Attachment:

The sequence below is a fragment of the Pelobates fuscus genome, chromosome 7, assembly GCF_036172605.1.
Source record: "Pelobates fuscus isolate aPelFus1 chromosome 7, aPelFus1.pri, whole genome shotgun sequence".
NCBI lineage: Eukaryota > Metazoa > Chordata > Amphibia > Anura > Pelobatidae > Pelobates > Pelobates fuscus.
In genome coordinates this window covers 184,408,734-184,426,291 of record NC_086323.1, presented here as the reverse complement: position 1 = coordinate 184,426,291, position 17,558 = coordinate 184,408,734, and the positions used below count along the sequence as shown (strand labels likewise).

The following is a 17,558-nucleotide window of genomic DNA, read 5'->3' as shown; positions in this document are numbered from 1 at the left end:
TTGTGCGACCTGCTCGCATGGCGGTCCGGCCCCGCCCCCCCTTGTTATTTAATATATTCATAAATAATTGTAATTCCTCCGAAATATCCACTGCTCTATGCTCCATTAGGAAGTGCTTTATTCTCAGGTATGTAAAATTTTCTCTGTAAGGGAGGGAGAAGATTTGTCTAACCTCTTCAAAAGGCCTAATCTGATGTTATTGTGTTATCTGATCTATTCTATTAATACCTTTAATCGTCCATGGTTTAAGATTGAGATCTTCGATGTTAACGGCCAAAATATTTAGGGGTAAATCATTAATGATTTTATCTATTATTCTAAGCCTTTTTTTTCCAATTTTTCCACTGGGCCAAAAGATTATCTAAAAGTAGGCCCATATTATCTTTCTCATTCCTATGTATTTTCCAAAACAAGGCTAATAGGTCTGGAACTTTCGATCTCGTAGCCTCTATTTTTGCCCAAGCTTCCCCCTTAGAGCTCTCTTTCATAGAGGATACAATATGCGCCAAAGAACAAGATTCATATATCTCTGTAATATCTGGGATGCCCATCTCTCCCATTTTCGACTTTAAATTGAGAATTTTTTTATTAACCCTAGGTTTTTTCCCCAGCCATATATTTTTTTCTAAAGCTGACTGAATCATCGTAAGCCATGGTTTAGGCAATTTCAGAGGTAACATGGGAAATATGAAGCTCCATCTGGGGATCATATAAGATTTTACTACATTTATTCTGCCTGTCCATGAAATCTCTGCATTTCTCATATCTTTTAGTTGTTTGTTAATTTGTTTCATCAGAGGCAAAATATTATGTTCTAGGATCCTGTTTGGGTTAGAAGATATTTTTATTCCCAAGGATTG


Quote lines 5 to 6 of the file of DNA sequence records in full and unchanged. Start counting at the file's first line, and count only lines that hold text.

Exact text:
The following is a 17,558-nucleotide window of genomic DNA, read 5'->3' as shown; positions in this document are numbered from 1 at the left end:
TTGTGCGACCTGCTCGCATGGCGGTCCGGCCCCGCCCCCCCTTGTTATTTAATATATTCATAAATAATTGTAATTCCTCCGAAATATCCACTGCTCTATGCTCCATTAGGAAGTGCTTTATTCTCAGGTATGTAAAATTTTCTCTGTAAGGGAGGGAGAAGATTTGTCTAACCTCTTCAAAAGGCCTAATCTGATGTTATTGTGTTATCTGATCTATTCTATTAATACCTTTAATCGTCCATGGTTTAAGATTGAGATCTTCGATGTTAACGGCCAAAATATTTAGGGGTAAATCATTAATGATTTTATCTATTATTCTAAGCCTTTTTTTTCCAATTTTTCCACTGGGCCAAAAGATTATCTAAAAGTAGGCCCATATTATCTTTCTCATTCCTATGTATTTTCCAAAACAAGGCTAATAGGTCTGGAACTTTCGATCTCGTAGCCTCTATTTTTGCCCAAGCTTCCCCCTTAGAGCTCTCTTTCATAGAGGATACAATATGCGCCAAAGAACAAGATTCATATATCTCTGTAATATCTGGGATGCCCATCTCTCCCATTTTCGACTTTAAATTGAGAATTTTTTTATTAACCCTAGGTTTTTTCCCCAGCCATATATTTTTTTCTAAAGCTGACTGAATCATCGTAAGCCATGGTTTAGGCAATTTCAGAGGTAACATGGGAAATATGAAGCTCCATCTGGGGATCATATAAGATTTTACTACATTTATTCTGCCTGTCCATGAAATCTCTGCATTTCTCATATCTTTTAGTTGTTTGTTAATTTGTTTCATCAGAGGCAAAATATTATGTTCTAGGATCCTGTTTGGGTTAGAAGATATTTTTATTCCCAAGGATTG